The premier welcomed the UAE’s interest in investing in Pakistan’s oil and gas, logistics, and construction sectors. The ongoing defense and security cooperation between both the countries also came under discussion which they agreed to enhance further.

The prime minister congratulated the leadership of the UAE for declaring 2019 as the year of tolerance. “This was the best way to pay a tribute to the vision and legacy of HH Sheikh Zayed bin Sultan Al Nahyan,” the statement said.

“The crown prince recognized the efforts and unparalleled sacrifices made by Pakistan to eliminate terrorism and extremism,” it said, adding that the two leaders instructed the relevant authorities to expedite the finalization of the Mutual Legal Assistance Agreement to clampdown on white-collar crimes such as money-laundering.

The crown prince was also briefed about the efforts that Pakistan was making to support and facilitate the Afghan-owned and Afghan-led reconciliation process. He also appreciated the UAE’s role in hosting Afghan peace talks in Abu Dhabi.

“The two leaders agreed to work closely for the lasting peace and stability of Afghanistan” and expressed their resolve “to strive for progress, prosperity, and stability of both the UAE and Pakistan”.

“The crown prince’s visit to Pakistan shows that both the countries have turned a new page to further strengthen the decades-old bilateral relationship,” former ambassador Javed Hafeez told Arab News.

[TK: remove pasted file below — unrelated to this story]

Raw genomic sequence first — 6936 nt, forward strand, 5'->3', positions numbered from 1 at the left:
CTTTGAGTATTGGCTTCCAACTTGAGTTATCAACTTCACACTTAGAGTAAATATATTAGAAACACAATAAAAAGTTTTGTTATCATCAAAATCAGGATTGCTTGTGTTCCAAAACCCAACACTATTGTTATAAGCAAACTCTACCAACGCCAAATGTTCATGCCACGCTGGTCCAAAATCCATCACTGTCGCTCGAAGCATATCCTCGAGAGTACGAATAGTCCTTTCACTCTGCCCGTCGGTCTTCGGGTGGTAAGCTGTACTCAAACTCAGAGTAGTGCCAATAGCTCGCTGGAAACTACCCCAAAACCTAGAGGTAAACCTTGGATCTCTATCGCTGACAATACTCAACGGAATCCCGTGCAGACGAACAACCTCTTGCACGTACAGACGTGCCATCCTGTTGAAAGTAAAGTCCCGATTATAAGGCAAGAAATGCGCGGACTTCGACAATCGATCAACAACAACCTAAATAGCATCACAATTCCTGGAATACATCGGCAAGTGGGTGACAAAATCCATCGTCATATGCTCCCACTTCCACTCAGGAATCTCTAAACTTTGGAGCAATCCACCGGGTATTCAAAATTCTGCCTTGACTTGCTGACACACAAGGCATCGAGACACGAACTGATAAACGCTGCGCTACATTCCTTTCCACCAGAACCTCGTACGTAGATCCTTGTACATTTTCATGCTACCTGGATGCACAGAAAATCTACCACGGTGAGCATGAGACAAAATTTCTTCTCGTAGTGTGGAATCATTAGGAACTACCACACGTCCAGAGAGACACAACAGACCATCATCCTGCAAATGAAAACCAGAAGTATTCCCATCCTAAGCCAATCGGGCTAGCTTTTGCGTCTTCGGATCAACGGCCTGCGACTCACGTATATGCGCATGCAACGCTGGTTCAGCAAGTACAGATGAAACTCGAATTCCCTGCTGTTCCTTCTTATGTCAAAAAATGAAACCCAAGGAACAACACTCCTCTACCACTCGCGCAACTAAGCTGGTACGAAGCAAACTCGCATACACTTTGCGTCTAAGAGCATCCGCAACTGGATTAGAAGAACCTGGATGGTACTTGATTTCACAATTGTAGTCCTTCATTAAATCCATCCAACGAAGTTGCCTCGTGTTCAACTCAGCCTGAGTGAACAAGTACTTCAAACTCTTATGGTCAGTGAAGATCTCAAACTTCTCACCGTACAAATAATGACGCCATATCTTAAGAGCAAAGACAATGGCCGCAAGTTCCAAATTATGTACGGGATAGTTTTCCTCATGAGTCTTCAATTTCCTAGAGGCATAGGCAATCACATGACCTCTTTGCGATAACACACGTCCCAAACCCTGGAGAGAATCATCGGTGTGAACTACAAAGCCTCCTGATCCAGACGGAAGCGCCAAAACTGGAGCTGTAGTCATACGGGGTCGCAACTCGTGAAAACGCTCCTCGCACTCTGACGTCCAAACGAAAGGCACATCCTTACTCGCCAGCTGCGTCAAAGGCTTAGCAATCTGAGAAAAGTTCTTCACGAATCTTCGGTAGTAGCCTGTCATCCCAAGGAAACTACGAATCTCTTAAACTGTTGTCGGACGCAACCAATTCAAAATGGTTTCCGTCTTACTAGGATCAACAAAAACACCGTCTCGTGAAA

He said that PM Khan’s visits to the UAE have finally born “positive results” as the UAE has already extended $3 billion financial package to help Islamabad overcome its balance of payments crisis.

Professor Tahir Malik, a foreign affairs analyst, said that Pakistan’s relations with the UAE had soured during the previous PML-N government’s rule and “it is heartening to see the leadership of both the countries forging the bilateral relationship again”.

“The UAE has always extended financial and moral support to Pakistan during its testing times, and hopefully it will announce major investments in oil and other sectors soon,” he told Arab News.

“It is important to understand that relations of UAE and Pakistan are not limited to economic cooperation only …. we have a very strong religious and cultural bond as well which keeps growing with the passage of time,” he added.


Some North Korean officials back at liaison office: Seoul